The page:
Principal Architect, Director
Author: Gerald Reif
In 2019, two major public cloud providers, Microsoft and Google, opened data centers in Switzerland. For many Swiss companies, this means that a central hurdle has been cleared for the step into the Cloud: Data in the public cloud can be stored in Switzerland. But now the question arises: Is it safe to use the public cloud? The IT market research company Gartner International has accompanied many companies in this question and has come to the following conclusion
In an investigation of security incidents related to the public cloud, Gartner has found that incidents over the past two years are almost exclusively due to customer configuration errors (e.g. files in cloud storage are unintentionally made publicly accessible).
Many companies organize a security assessment at the beginning of their Cloud Journey and evaluate their strategic Cloud providers with the help of an extensive questionnaire. But each of the major cloud vendors (Microsoft, Google, Amazon) is certified by ISO, the Cloud Security Alliance (CSA) or the Federal Risk and Authorization Management Program (FedRAMP). Such an assessment can only provide additional security if points are checked that are aimed at specific requirements of individual services that go beyond the assessment criteria of the independent certification programs.
Since the greatest security risks do not stem from gaps in the cloud providers, it is much more important to ensure that the cloud is used securely within your own area of responsibility. This requires a rethinking of the threat situation with regard to the own data center.
In the on-premises environment, services such as databases, virtual machines, file shares or PoC implementations are protected against access from the Internet by the perimeter firewall. An incorrectly configured service (e.g. a database with a default password) is not directly exposed to the Internet. In the cloud, however, an innocent click can expose a service directly to the Internet, making it a potential point of attack. Exposed file shares prove to be the most common reason for security incidents in the cloud.
To address such and other security risks, security awareness, know-how and the consistent application of security mechanisms provided by cloud providers are necessary. Security must be thought of holistically in the four dimensions described below.
With the cloud governance concept, it is important to define the strategic guidelines on how the cloud is to be used. Security aspects must also be taken into account: in which geographical region must data be stored, the security classification of data and applications, and the roles with which developers may access cloud resources. Many of these aspects can be automatically monitored or enforced on the public cloud platforms via formal policies.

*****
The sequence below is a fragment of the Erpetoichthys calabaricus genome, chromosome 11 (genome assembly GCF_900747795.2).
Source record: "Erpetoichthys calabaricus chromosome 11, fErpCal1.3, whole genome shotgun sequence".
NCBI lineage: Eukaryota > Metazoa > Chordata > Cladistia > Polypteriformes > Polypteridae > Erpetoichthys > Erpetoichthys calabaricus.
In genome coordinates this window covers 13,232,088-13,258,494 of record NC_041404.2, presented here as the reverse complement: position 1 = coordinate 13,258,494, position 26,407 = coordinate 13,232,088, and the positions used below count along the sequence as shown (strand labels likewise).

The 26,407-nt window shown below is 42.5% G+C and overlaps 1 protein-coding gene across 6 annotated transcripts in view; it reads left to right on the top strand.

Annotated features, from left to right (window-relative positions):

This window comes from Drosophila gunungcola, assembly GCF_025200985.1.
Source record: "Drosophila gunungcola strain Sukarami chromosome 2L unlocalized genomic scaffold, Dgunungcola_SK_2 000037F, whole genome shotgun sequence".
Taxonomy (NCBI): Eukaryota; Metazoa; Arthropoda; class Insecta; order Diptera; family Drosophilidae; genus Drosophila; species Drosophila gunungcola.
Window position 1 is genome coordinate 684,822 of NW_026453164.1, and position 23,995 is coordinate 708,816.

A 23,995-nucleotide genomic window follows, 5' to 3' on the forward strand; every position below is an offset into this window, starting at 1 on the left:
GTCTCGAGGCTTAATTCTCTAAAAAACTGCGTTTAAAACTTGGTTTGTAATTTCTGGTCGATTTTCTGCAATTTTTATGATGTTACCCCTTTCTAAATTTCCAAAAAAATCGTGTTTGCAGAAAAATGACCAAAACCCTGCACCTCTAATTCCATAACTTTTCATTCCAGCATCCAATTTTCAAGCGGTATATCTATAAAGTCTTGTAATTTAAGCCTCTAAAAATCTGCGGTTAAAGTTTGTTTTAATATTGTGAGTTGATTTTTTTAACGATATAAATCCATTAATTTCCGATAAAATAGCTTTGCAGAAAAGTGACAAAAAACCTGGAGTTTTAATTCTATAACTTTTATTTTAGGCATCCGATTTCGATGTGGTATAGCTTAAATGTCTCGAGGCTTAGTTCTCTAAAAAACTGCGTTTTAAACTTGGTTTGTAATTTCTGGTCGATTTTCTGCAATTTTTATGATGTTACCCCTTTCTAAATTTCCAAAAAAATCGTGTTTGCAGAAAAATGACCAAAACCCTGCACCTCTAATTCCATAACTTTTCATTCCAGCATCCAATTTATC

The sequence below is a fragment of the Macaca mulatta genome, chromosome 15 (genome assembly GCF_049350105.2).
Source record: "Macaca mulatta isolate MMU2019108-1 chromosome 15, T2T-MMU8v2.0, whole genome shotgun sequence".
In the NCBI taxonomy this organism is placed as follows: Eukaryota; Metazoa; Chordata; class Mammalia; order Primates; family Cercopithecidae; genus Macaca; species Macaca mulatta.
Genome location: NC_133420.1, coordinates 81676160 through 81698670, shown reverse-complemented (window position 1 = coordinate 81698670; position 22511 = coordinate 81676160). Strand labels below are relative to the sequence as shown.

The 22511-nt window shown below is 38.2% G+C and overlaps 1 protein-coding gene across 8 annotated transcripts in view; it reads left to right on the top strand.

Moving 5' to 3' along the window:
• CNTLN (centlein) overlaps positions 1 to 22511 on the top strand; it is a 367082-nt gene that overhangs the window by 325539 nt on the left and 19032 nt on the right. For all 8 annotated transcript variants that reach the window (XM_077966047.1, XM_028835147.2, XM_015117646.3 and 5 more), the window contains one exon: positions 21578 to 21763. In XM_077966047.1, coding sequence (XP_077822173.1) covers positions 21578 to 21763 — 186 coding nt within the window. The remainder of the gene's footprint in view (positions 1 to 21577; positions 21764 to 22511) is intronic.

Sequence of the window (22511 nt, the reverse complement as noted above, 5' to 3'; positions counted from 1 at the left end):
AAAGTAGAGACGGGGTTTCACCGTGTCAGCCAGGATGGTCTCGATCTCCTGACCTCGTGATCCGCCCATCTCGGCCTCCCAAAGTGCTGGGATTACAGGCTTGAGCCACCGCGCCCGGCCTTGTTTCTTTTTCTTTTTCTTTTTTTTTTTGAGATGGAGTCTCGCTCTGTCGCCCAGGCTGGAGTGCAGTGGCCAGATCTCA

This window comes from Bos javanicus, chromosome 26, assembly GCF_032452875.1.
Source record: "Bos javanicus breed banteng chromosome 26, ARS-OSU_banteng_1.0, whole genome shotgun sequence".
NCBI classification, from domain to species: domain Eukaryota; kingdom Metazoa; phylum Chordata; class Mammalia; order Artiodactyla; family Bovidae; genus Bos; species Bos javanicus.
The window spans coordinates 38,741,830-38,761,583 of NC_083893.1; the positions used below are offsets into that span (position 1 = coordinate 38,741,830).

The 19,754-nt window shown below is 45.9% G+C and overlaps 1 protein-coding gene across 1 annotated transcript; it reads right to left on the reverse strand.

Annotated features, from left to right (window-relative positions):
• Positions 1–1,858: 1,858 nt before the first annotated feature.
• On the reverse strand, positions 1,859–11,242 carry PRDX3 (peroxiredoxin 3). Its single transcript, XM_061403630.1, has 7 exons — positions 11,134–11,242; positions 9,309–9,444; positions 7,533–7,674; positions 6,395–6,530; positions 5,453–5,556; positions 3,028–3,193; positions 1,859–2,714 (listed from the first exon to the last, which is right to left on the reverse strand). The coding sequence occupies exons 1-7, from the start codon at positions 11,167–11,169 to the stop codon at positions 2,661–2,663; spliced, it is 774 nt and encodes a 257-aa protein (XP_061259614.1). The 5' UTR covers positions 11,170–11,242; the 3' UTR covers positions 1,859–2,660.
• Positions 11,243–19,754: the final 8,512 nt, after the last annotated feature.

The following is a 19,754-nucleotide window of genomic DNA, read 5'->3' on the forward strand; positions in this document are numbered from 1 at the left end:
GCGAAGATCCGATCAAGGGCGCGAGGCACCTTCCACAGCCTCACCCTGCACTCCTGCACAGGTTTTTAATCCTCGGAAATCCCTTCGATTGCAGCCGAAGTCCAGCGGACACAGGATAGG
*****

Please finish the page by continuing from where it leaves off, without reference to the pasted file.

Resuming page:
The architecture can be used to minimize the attack vector on the cloud resources. A perimeter in the cloud infrastructure can ensure that all inbound and outbound Internet network traffic is routed through this perimeter. A VPN channel from the perimeter to the on-premises network enables secure access to on-premises resources from the cloud. In addition, the firewall of PaaS resources should be restricted so that only authenticated and authorized resources from a desired network can access them.
Every cloud platform offers a portal where resources can be created and managed. These portals are a good place to familiarize yourself with the possibilities and configuration options. For the deployment of a productive application in the cloud, the portals pose a security risk. A forgotten or wrong click can override a security feature. Therefore, provisioning and deployments must be automated using Infrastructure as Code (IaC) and CI/CD pipelines. But even automation does not protect against deployments that violate governance policies. IaC code must therefore be checked by means of compliance rules or policies to ensure that the imposed governance is adhered to.
In addition to governance, architecture and automation efforts, the cloud environment must be monitored through continuous compliance to ensure that the defined security policies are maintained throughout the entire life cycle of the cloud applications. Continuous Compliance can be used, for example, to monitor exposed interfaces, unchanged standard passwords, prescribed network routes or prescribed minimum standards for the configuration of cloud resources. In contrast to penetration tests, which represent a snapshot, continuous compliance automatically checks the cloud environment on an ongoing basis and thus ensures governance.
The public cloud providers are making great efforts to make their cloud offerings secure. They have been so successful in their efforts that even the US Pentagon relies on Microsoft Azure . With the data centers in Switzerland, Microsoft and Google can also cover the need for data storage in Switzerland. This makes the step into the public cloud an interesting option for Swiss companies. For secure cloud adaptation, the security efforts of cloud providers must be consistently pursued. It is the customer's responsibility to ensure the secure use of the public cloud through a holistic view of governance, architecture, automated deployment and continuous monitoring of compliance with regulations.